One person who is reading this post has been on my mind this afternoon. I have good news for you, Reader: things are not as bad as they seem. I know you have financial concerns, but I can assure you that what you need will be provided for you at just the right time. I know you are also worried about a dear one who is ill, but that person is receiving the proper medical care and will improve. I know that you recently had a strong disagreement with someone you love, and that you feel guilty about some of the things you said in the heat of anger. I can tell you that your loved one also regrets things that were said. A few gentle words from you, and an affirmation of your love, will calm the troubled waters of your relationship.
I know a lot about you. You are generally confident, but sometimes can be bewildered by the problems life throws your way. You like and respect most people, but a few kinds of people make you feel agitated and irritable. You are a good person, but not without faults, and you hope you have been able to keep those faults hidden. You aren’t sure how other people feel about you, and sometimes you are embarrassed by things you say or do that may seem peculiar to others. Yet you believe in the right to be yourself, and you do your best to avoid putting on an act for other people.
How do I know these things about you? Let me explain. Earlier today I was reading something on the Internet, and one thing led to another, and I went on an entire chain of interconnected items. One of those items was the Barnum effect (also called the Forer effect). What seems like a personal analysis can be built out of vague statements, combined with mentioning situations that are so common that they apply to almost anyone. When someone you trust tells you something about yourself, it sounds true—especially if the message is positive and comforting. People who experience the Barnum effect are frequently surprised that a stranger knows them so well.
The Barnum effect is used by astrologists and fortune tellers to draw and to keep an audience. It is especially effective in a crowded room, wherein general statements like those I used above produce a response from some of the people in the room. The performer then uses “cold reading” to make more precise statements to those people who respond to the initial statements. Cold reading involves watching a person’s facial expression and body languages to confirm facts about the person that a stranger wouldn’t know. Victims of cold reading are unaware how much information they are revealing during the conversation—they easily forget every wrong guess the performer made, but they remember all the right guesses that seemed to grow more detailed as they unconsciously confirm what the performer is saying.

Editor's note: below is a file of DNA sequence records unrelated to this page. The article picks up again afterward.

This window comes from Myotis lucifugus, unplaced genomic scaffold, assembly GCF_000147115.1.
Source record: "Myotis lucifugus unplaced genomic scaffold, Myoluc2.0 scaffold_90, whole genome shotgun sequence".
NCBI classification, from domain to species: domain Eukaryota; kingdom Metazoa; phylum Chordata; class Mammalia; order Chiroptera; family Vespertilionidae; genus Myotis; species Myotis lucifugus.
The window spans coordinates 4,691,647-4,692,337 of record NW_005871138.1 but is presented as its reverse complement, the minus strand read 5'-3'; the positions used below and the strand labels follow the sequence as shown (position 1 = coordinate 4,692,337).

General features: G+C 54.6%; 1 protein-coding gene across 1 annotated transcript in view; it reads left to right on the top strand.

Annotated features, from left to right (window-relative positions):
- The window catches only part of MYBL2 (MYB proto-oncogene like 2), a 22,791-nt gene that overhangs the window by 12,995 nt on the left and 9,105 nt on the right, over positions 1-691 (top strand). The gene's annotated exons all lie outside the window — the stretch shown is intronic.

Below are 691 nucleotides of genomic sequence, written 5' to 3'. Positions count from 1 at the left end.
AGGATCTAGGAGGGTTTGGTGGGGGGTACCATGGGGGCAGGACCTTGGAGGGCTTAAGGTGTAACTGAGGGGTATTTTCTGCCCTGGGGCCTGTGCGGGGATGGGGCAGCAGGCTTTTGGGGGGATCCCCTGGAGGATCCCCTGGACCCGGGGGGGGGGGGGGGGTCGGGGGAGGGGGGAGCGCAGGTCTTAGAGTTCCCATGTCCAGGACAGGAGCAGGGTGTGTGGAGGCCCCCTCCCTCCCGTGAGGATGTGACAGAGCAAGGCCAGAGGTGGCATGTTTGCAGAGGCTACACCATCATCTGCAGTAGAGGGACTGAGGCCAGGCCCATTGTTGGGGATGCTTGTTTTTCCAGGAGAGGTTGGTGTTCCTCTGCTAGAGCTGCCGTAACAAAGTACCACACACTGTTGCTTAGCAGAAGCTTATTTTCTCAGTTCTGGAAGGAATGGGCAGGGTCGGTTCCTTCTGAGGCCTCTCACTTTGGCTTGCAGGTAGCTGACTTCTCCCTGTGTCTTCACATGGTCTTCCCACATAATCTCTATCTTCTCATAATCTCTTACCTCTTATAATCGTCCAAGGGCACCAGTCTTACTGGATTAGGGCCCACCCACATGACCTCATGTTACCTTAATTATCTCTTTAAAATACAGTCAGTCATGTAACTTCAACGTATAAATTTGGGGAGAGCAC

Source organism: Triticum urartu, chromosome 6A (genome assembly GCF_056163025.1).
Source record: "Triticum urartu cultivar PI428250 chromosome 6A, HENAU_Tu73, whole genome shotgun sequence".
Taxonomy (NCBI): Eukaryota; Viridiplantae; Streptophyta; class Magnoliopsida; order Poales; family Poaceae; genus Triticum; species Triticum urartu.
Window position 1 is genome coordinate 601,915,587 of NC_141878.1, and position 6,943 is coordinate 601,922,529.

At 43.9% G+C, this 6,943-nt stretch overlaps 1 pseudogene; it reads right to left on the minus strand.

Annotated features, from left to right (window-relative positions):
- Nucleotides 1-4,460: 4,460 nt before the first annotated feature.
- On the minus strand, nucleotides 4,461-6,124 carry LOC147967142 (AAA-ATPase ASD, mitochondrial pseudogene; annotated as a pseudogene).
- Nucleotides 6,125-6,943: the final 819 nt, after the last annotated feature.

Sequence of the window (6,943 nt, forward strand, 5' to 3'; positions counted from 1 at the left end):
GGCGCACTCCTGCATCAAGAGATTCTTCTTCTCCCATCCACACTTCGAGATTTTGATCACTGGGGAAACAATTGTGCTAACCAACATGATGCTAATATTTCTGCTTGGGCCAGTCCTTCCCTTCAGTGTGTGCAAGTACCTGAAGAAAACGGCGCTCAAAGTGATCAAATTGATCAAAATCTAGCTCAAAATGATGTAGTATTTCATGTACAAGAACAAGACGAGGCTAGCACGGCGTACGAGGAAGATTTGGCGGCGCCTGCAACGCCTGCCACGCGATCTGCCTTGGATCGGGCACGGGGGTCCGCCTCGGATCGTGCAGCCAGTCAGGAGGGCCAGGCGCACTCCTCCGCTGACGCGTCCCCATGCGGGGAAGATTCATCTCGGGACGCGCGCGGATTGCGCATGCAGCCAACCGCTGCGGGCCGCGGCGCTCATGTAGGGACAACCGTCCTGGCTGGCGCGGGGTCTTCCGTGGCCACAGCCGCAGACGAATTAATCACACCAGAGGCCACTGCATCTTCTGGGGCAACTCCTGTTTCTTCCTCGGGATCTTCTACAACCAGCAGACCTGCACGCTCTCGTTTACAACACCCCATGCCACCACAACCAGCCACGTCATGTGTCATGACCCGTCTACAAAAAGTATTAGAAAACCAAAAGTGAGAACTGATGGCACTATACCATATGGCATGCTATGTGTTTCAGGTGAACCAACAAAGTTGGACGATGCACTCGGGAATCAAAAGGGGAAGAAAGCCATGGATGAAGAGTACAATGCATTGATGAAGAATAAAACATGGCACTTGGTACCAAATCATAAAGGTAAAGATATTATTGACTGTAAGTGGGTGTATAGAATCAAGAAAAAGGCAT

A famous example of cold reading occurs in the movie The Wizard of Oz when a traveling performer meets Dorothy, gazes into a crystal ball, and tells her things about herself. (He also uses a bit of “hot reading” when he peeks into her purse and sees a photograph of Auntie Em.) His intentions toward Dorothy are kind, as he persuades her to return home. In most cases, people who practice cold reading are taking advantage of gullible people, often for money, but sometimes just to earn their respect and their thanks.
The Barnum effect combines with cold reading to make the performer appear to have genuine knowledge. When we are anxious to hear some good news, we will take the most general of statements and assume they apply uniquely to us. Personality profiles are popular for this reason—I generally am identified by Meyer-Briggs as INTJ, but I don’t really believe that the world’s population can be sorted into only sixteen types of personality. Quite the reverse; I’m convinced that many elements of personality exist, and that most of them flow on a scale rather than existing at one extreme or the other.
That said, I’m fascinated by the number of applications that exist for the Barnum effect. From making friends and influencing people to establishing a career based upon fraud and deception, the possibilities seem almost endless. J.